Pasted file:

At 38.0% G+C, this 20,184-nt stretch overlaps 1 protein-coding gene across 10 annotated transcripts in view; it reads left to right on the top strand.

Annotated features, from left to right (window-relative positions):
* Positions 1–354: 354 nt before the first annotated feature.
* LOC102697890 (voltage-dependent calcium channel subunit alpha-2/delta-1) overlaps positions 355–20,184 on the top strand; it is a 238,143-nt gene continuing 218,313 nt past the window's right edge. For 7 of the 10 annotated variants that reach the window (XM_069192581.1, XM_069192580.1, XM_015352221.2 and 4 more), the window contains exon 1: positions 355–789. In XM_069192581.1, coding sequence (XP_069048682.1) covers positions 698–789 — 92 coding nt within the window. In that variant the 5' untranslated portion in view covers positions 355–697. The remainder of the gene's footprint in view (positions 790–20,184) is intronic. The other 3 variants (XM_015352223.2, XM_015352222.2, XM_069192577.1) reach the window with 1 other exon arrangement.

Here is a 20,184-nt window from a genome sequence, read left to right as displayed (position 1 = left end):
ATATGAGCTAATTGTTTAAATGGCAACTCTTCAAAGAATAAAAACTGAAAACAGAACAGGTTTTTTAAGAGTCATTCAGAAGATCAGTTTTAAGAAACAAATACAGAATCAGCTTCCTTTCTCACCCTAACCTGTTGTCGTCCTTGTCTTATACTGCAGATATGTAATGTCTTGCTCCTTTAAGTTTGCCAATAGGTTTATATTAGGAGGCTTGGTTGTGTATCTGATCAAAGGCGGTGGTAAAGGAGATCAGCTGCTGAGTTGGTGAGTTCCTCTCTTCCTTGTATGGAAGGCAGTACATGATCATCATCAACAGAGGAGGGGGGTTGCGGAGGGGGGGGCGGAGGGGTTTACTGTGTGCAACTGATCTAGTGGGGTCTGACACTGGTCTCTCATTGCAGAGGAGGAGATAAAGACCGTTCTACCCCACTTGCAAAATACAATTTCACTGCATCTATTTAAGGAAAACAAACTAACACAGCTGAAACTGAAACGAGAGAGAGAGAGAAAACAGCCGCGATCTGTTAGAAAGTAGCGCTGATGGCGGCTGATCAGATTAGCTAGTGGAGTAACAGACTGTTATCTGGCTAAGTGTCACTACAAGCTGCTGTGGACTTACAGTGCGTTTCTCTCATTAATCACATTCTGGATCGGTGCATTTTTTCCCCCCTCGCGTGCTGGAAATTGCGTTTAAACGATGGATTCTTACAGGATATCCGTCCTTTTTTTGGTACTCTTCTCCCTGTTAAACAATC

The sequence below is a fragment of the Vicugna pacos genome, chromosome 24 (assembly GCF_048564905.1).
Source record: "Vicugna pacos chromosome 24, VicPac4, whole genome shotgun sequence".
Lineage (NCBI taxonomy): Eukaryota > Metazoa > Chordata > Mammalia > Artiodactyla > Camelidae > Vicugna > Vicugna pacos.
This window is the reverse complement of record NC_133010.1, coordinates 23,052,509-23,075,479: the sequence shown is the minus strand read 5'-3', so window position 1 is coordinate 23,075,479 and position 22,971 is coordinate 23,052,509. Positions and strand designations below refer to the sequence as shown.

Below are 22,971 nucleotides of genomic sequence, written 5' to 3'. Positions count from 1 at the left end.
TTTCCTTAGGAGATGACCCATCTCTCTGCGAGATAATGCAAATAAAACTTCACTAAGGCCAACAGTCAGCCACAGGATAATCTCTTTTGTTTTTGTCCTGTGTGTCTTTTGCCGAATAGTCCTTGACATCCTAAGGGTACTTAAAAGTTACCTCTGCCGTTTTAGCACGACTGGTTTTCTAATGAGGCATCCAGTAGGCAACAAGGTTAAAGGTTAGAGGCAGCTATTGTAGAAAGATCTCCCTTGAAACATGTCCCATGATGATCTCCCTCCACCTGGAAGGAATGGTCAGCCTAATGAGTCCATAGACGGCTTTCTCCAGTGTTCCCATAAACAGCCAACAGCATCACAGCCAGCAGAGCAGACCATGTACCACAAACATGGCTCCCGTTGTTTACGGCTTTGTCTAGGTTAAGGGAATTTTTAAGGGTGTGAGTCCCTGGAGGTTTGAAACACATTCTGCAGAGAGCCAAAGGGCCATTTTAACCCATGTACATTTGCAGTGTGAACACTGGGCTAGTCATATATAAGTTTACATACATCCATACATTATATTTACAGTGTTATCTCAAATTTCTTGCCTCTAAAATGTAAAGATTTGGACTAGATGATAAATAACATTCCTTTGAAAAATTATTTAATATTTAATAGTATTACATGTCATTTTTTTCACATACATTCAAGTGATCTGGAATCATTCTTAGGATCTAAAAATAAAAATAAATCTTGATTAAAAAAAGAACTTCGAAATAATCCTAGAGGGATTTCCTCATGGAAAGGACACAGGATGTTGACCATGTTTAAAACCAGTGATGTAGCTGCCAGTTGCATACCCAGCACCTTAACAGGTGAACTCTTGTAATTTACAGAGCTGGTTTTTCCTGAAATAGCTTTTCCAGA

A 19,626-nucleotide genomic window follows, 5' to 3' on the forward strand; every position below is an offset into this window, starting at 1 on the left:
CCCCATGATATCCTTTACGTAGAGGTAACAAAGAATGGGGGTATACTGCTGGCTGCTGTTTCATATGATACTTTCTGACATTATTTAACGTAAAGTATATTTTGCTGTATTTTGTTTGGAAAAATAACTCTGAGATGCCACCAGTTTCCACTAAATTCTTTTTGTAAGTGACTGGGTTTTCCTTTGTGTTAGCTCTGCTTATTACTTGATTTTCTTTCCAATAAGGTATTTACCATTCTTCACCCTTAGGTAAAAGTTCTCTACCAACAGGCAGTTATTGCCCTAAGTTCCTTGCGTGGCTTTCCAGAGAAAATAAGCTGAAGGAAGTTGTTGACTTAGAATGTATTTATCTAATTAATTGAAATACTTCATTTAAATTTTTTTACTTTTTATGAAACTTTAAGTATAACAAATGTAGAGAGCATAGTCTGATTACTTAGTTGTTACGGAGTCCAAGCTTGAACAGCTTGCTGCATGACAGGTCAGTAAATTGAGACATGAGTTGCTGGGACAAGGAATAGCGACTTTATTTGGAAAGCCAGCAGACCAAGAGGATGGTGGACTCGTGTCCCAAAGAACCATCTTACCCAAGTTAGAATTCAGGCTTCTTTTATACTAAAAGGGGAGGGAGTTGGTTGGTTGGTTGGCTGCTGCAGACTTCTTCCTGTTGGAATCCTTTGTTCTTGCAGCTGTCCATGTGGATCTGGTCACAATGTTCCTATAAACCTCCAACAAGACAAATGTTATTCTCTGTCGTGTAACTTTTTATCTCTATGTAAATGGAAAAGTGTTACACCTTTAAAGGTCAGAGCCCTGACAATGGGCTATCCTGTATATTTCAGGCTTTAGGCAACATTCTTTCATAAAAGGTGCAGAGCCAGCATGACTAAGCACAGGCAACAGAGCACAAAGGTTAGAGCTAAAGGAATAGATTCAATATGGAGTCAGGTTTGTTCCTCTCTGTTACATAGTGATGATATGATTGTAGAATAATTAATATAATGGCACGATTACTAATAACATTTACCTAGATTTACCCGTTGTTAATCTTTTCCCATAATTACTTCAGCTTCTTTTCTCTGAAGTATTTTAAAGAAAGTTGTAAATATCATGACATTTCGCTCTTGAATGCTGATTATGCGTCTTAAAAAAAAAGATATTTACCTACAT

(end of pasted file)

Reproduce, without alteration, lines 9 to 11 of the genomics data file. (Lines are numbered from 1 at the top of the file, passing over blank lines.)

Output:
Lineage (NCBI taxonomy): Eukaryota > Metazoa > Chordata > Mammalia > Artiodactyla > Camelidae > Vicugna > Vicugna pacos.
This window is the reverse complement of record NC_133010.1, coordinates 23,052,509-23,075,479: the sequence shown is the minus strand read 5'-3', so window position 1 is coordinate 23,075,479 and position 22,971 is coordinate 23,052,509. Positions and strand designations below refer to the sequence as shown.

Below are 22,971 nucleotides of genomic sequence, written 5' to 3'. Positions count from 1 at the left end.